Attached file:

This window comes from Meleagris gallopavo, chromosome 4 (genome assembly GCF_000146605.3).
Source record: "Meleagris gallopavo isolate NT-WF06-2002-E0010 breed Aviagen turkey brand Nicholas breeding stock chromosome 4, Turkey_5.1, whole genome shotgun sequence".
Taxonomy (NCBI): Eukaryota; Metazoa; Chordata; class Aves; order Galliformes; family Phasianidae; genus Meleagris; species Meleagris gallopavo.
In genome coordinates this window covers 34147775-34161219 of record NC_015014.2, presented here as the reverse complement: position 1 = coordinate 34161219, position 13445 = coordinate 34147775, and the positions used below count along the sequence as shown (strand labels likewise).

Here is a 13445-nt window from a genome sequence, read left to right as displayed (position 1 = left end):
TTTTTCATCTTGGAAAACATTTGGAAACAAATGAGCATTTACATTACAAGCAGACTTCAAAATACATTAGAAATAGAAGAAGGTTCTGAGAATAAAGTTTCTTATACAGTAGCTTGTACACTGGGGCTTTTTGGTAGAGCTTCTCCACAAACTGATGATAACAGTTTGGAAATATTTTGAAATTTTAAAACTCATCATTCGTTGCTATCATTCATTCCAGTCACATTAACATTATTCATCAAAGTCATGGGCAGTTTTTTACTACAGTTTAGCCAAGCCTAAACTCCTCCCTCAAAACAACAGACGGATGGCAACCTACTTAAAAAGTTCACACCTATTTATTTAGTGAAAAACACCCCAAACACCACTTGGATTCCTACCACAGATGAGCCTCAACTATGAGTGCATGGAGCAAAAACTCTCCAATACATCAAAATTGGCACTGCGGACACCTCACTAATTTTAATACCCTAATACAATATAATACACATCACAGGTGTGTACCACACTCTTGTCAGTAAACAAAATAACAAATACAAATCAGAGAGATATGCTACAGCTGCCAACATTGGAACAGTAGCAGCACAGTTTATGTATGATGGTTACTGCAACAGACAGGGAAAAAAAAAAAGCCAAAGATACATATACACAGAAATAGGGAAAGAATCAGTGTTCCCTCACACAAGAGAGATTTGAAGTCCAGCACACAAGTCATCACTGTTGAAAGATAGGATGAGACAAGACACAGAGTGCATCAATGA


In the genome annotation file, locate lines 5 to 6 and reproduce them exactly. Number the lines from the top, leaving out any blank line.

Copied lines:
Here is a 13445-nt window from a genome sequence, read left to right as displayed (position 1 = left end):
TTTTTCATCTTGGAAAACATTTGGAAACAAATGAGCATTTACATTACAAGCAGACTTCAAAATACATTAGAAATAGAAGAAGGTTCTGAGAATAAAGTTTCTTATACAGTAGCTTGTACACTGGGGCTTTTTGGTAGAGCTTCTCCACAAACTGATGATAACAGTTTGGAAATATTTTGAAATTTTAAAACTCATCATTCGTTGCTATCATTCATTCCAGTCACATTAACATTATTCATCAAAGTCATGGGCAGTTTTTTACTACAGTTTAGCCAAGCCTAAACTCCTCCCTCAAAACAACAGACGGATGGCAACCTACTTAAAAAGTTCACACCTATTTATTTAGTGAAAAACACCCCAAACACCACTTGGATTCCTACCACAGATGAGCCTCAACTATGAGTGCATGGAGCAAAAACTCTCCAATACATCAAAATTGGCACTGCGGACACCTCACTAATTTTAATACCCTAATACAATATAATACACATCACAGGTGTGTACCACACTCTTGTCAGTAAACAAAATAACAAATACAAATCAGAGAGATATGCTACAGCTGCCAACATTGGAACAGTAGCAGCACAGTTTATGTATGATGGTTACTGCAACAGACAGGGAAAAAAAAAAAGCCAAAGATACATATACACAGAAATAGGGAAAGAATCAGTGTTCCCTCACACAAGAGAGATTTGAAGTCCAGCACACAAGTCATCACTGTTGAAAGATAGGATGAGACAAGACACAGAGTGCATCAATGA